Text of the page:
Tag Archives: Rapa

Cyanoramphus sp. ‚Rapa‘

Rapa Parakeet (Cyanoramphus sp.)


This species is known from subfossil remains that were found during excavations on the island of Rapa, Austral Islands.

These remains somewhat fill the giant gap in the distribution area of the genus, which is found on the one hand with many species in the western Pacific region (New Caledonia and New Zealand faunal regions) and on the other hand with two species on the Society Islands in central Polynesia.

There are hundreds of suitable island groups and islands between these two areas where not a single member of the genus was ever found. [1]

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The Rapa Parakeet very likely was a ground-dwelling species, like most members of its genus, and was also very likely very tame and thus was probably among the first birds to be eradicated by the first human occupants of the island. [1]

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References:

[1] J. D. Tennyson; Atholl Anderson: Bird, reptile and mammal remains from archaeological sites on Rapa Island. In: Atholl Anderson; Douglas J. Kennett: Taking the High Ground; The archaeology of Rapa, a fortified island in remote East Polynesia. In: Terra Australis 37. 105-114. Canberra, ANU E Press 2012

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edited: 08.02.2020

Todiramphus sp. ‚Rapa‘

Rapa Kingfisher (Todiramphus sp.)

The Rapa Kingfisher is yet a hypothetical species that I like to erect based on an account from the 1920s. [1]

This account speaks about the color symbolism of Rapan feather cloaks and says that royal cloaks incorporated dark blue feathers from a bird named “kotokoto”, which was supposed to have been a kingfisher, apparently most likely the Tuamotu Kingfisher (Todiramphus gertrudae Murphy) [but named Halcyon gambieri in the paper [1]].

I personally think that this is rather unlikely, if the feathers came from any kind of imported kingfisher species, as the paper [1] suggests, then probably not from birds from Mangareva (which were already almost extinct at that time) but even more unlikely from birds from the Niau atoll, which is located far, far away from the island of Rapa. They may, however, have come from the far more closely situated Cook Islands, which harbors more than one endemic kingfisher forms. But there may very well once have been an endemic kingfisher species on the island of Rapa as well, because why not?!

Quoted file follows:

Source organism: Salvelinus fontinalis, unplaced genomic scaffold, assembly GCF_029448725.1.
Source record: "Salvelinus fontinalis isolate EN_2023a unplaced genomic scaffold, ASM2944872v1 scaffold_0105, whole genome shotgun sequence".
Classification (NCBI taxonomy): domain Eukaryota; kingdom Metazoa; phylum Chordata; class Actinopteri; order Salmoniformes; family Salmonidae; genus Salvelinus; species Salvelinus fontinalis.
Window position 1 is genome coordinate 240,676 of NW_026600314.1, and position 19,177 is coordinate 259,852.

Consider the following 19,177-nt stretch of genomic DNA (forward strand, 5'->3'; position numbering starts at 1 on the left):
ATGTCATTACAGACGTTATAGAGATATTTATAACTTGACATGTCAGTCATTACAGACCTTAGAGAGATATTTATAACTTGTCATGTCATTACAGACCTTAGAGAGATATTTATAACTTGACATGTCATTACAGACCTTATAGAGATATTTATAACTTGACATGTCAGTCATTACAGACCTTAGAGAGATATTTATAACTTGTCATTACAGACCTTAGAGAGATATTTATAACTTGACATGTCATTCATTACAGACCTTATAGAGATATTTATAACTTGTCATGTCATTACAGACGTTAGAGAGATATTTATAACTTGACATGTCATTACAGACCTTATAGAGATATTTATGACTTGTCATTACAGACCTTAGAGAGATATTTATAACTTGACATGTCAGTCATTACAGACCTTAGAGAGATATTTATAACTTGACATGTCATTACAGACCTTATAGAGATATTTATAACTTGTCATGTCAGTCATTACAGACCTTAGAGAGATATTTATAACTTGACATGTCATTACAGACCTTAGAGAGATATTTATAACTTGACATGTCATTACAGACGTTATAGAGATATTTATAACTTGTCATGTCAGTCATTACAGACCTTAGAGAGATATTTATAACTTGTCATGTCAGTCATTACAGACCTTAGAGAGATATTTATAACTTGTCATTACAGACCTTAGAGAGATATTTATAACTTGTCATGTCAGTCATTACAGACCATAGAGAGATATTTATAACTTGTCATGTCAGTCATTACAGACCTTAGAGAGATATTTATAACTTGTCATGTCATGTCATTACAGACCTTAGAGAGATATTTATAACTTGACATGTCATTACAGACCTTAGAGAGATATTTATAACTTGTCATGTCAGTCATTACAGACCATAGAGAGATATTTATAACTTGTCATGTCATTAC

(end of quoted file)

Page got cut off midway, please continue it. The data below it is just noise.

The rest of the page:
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References:

[1] J. D. Tennyson; Atholl Anderson: Bird, reptile and mammal remains from archaeological sites on Rapa Island. In: Atholl Anderson; Douglas J. Kennett: Taking the High Ground; The archaeology of Rapa, a fortified island in remote East Polynesia. In: Terra Australis 37. 105-114. Canberra, ANU E Press 2012

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edited: 08.02.2020

Gallirallus sp. ‚Rapa‘

Rapa Rail (Gallirallus sp.)

This species is known from subfossil remains that were recovered from deposits on the island of Rapa, Austral Islands.

The form apparently was similar yet smaller than the Buff-banded Rail (Gallirallus philippensis (L.)), like all now extinct Polynesian rails, also this form most likely was completely flightless. [1]

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References:

[1] J. D. Tennyson; Atholl Anderson: Bird, reptile and mammal remains from archaeological sites on Rapa Island. In: Atholl Anderson; Douglas J. Kennett: Taking the High Ground; The archaeology of Rapa, a fortified island in remote East Polynesia. In: Terra Australis 37. 105-114. Canberra, ANU E Press 2012

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edited: 08.02.2020

Electrina succinea ssp. orites Cooke & Clench

Smaller Electrina Snail (Electrina succinea ssp. orites 

This subspecies was described in the year 1943 on the basis of specimens, which were collected at the Mt. Perahu at elevations of about 365 to 548 m, and which differ from the nominate race.  

The shells are smaller, thinner, and obviously distinctly colored.  

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References:  

[1] C. Montague Cooke Jr.; William J. Clench: Land Shells (Synceridae) from the Southern and Western Pacific. Bishop Museum Occasional Papers 17(20): 249-262. 1943 
[2] Olivier Gargominy; Benoît Fontaine: A Global Overview of the Terrestrial and Freshwater Molluscs. In: Jean-Yves Meyer; Elin. M. Claridge: Biodiversity of the Austral Islands, French Polynesia. Muséum national d´Histoire naturelle, Paris. 55-91. 2014

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edited: 10.09.2020

cf. Ducula sp. ‚Rapa‘

Large Rapa Pigeon (cf. Ducula sp.)

This species is known from several subfossil remains that were recovered from deposits on the island of Rapa, Austral Islands. 

These remains come from a larger species, like a larger Ducula sp., and shows some indications of reduced powers of flight or even flightlessness, which is now known from several extirpated Polynesian pigeon species. [1]